Okay, what if I was still doing web design and someone wanted to wreck my business by posting complaints on a consumer website?

  • I could challenge the poster's assertions by asking for proof
  • I could post a rebuttal with screenshots of the work carried out
  • If there was a genuine complaint I'd apologise and ask what could be done to put things right
  • I could post linked testimonials on my website to places where other people had written positive things about me. These would be verifiable, not made-up ones
  • I could carry on as I was and let my work speak for itself 
  • I could engage with people online in order to build a positive reputation; this would counteract any negative statements made by others

In my experience, when people are affected by negative publicity it's basically because they did something that drew attention to themselves, then made a cack-handed attempt to control the narrative. That all you see in relation to Dr. Janice Duffy is her internet woes is because she's done more to draw attention to her issues with Ripoff Report than to her work as a mental health professional. Heck, she's even made a blog about it, which serves only to make people ask what the other side of the story is. Of course if she links to those articles she wants delisted from Google, she's provided a handy reference to them for anyone looking to find out what the fuss was all about.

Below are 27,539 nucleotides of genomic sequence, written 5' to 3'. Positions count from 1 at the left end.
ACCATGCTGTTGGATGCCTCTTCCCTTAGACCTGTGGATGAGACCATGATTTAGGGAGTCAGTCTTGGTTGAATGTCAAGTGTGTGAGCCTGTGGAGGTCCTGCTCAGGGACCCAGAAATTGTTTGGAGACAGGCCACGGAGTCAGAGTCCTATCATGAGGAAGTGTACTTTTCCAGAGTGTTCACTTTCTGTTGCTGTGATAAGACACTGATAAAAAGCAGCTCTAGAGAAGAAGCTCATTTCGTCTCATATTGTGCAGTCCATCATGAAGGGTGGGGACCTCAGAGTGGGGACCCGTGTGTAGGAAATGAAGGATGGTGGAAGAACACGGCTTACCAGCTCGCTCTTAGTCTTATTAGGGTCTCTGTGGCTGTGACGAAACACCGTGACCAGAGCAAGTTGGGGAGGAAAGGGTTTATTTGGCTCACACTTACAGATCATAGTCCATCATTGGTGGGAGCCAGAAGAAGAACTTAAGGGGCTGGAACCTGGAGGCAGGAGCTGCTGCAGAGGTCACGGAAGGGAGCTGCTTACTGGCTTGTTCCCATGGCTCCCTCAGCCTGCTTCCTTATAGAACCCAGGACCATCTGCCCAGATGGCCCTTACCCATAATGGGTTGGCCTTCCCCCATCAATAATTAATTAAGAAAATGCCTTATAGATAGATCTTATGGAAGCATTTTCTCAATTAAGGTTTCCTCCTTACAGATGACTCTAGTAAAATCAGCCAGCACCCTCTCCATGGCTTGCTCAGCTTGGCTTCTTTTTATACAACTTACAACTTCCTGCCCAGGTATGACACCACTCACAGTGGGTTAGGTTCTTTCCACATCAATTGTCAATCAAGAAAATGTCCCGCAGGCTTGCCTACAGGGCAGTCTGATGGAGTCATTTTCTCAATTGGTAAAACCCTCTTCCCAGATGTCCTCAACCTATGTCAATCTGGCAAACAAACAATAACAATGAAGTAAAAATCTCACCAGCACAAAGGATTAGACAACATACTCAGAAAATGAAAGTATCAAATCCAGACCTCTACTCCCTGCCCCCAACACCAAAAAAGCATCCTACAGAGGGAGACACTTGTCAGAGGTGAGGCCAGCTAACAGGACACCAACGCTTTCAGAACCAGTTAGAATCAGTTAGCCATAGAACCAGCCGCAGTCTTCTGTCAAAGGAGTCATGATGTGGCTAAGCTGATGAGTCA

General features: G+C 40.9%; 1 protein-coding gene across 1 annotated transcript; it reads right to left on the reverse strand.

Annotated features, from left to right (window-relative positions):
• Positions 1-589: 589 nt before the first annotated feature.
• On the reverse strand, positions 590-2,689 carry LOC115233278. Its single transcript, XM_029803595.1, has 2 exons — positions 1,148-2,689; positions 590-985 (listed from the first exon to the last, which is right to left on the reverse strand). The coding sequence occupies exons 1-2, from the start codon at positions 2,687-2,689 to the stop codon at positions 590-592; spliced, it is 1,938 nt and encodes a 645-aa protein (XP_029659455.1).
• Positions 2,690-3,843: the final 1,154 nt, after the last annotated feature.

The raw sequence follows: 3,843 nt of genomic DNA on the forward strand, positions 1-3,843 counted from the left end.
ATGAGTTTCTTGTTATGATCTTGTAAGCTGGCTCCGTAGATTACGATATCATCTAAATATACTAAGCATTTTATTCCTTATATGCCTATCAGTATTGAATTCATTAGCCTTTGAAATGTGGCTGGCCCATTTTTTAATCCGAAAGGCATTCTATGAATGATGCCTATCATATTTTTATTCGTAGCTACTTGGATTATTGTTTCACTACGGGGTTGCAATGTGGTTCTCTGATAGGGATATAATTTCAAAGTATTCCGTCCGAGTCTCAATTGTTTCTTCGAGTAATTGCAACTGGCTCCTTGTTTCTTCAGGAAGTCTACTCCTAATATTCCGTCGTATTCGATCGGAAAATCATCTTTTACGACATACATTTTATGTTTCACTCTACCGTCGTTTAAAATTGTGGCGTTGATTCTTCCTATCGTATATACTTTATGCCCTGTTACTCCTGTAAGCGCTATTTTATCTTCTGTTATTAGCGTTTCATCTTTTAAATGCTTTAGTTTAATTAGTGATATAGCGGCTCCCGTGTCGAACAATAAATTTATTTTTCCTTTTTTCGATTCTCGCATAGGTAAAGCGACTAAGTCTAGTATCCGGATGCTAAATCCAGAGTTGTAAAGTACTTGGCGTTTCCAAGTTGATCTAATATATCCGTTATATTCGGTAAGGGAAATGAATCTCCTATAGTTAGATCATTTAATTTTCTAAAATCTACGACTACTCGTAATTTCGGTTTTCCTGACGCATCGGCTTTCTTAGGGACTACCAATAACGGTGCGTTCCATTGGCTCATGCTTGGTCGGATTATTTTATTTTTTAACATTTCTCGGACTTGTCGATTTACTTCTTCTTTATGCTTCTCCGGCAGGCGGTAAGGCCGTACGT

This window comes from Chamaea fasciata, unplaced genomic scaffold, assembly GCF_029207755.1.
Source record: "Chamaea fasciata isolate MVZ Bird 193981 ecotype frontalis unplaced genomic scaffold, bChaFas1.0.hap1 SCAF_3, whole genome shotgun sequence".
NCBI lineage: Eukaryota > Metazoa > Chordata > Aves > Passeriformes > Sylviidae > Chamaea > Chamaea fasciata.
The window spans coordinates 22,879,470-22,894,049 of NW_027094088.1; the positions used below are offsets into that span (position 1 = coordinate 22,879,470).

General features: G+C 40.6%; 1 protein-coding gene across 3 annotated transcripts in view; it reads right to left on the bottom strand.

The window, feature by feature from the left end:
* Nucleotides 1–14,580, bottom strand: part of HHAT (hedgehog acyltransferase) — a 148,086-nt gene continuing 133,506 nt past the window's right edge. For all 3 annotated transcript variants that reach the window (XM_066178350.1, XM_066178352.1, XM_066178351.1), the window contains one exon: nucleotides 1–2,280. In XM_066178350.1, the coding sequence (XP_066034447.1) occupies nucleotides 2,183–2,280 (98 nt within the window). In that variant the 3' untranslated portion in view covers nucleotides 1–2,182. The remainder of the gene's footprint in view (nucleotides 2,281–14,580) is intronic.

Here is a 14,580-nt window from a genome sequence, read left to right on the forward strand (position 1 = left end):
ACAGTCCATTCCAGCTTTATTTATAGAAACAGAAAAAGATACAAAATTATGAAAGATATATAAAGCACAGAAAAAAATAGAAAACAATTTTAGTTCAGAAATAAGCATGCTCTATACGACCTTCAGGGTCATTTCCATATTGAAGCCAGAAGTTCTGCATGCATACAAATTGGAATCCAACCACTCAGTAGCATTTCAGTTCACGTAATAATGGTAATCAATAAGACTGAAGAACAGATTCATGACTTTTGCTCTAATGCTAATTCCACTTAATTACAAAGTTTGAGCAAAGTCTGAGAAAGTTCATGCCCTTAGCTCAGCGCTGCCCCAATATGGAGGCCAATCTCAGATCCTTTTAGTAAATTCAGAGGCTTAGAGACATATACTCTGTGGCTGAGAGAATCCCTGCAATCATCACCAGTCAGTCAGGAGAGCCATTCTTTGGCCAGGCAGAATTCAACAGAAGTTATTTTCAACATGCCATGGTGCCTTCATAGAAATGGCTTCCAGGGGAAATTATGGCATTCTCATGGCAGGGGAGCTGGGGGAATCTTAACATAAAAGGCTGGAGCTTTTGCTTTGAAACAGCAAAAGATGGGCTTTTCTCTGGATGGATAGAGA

It is emphatically NOT a search engine's job to be a PR or reputation management tool; that is your job as an individual. This is best achieved by behaving in a way consistent with the way you want to be perceived, not by behaving badly, then crying to a court that your right to be portrayed online in a positive light has been infringed. Whether or not a right to be forgotten exists in law or in fact, any law that puts the onus on a search engine to control the dissemination of data is unenforceable in practice, I just proved that here by writing this blog post. Remedies to actually get unwanted content off the internet exist and in many cases this is not hard, but where it's a case of people behaving badly to cause trouble you can either just ignore them and encourage others to ignore them or post a rebuttal to get your side of the story in that space. What you don't do is dedicate a chunk of your life to making Sisyphean efforts to control what others say about you online. Believe me, it's not worth it. I'll leave the last word to Mr. Ken "Popehat" White: